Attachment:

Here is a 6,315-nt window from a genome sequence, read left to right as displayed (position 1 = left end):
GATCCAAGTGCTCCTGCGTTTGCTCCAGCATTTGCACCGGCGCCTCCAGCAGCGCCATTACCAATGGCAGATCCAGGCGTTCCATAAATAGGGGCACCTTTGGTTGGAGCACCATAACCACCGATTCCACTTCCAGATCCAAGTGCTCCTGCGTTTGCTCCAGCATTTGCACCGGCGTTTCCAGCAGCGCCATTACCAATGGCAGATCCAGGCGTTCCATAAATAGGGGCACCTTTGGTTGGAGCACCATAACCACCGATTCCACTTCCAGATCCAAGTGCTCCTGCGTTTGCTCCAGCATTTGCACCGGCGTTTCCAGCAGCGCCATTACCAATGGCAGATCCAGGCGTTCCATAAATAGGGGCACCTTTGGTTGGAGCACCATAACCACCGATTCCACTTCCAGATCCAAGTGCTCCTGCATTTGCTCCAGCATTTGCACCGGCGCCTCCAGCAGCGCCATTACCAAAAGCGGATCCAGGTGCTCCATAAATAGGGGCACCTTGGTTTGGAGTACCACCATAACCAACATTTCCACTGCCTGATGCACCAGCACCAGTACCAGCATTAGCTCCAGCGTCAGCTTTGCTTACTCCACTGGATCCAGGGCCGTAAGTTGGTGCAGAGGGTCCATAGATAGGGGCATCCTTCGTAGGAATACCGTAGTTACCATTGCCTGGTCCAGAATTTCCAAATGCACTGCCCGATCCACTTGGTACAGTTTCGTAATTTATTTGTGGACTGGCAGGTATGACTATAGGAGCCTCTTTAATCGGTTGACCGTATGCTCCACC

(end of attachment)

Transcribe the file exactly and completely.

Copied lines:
Here is a 6,315-nt window from a genome sequence, read left to right as displayed (position 1 = left end):
GATCCAAGTGCTCCTGCGTTTGCTCCAGCATTTGCACCGGCGCCTCCAGCAGCGCCATTACCAATGGCAGATCCAGGCGTTCCATAAATAGGGGCACCTTTGGTTGGAGCACCATAACCACCGATTCCACTTCCAGATCCAAGTGCTCCTGCGTTTGCTCCAGCATTTGCACCGGCGTTTCCAGCAGCGCCATTACCAATGGCAGATCCAGGCGTTCCATAAATAGGGGCACCTTTGGTTGGAGCACCATAACCACCGATTCCACTTCCAGATCCAAGTGCTCCTGCGTTTGCTCCAGCATTTGCACCGGCGTTTCCAGCAGCGCCATTACCAATGGCAGATCCAGGCGTTCCATAAATAGGGGCACCTTTGGTTGGAGCACCATAACCACCGATTCCACTTCCAGATCCAAGTGCTCCTGCATTTGCTCCAGCATTTGCACCGGCGCCTCCAGCAGCGCCATTACCAAAAGCGGATCCAGGTGCTCCATAAATAGGGGCACCTTGGTTTGGAGTACCACCATAACCAACATTTCCACTGCCTGATGCACCAGCACCAGTACCAGCATTAGCTCCAGCGTCAGCTTTGCTTACTCCACTGGATCCAGGGCCGTAAGTTGGTGCAGAGGGTCCATAGATAGGGGCATCCTTCGTAGGAATACCGTAGTTACCATTGCCTGGTCCAGAATTTCCAAATGCACTGCCCGATCCACTTGGTACAGTTTCGTAATTTATTTGTGGACTGGCAGGTATGACTATAGGAGCCTCTTTAATCGGTTGACCGTATGCTCCACC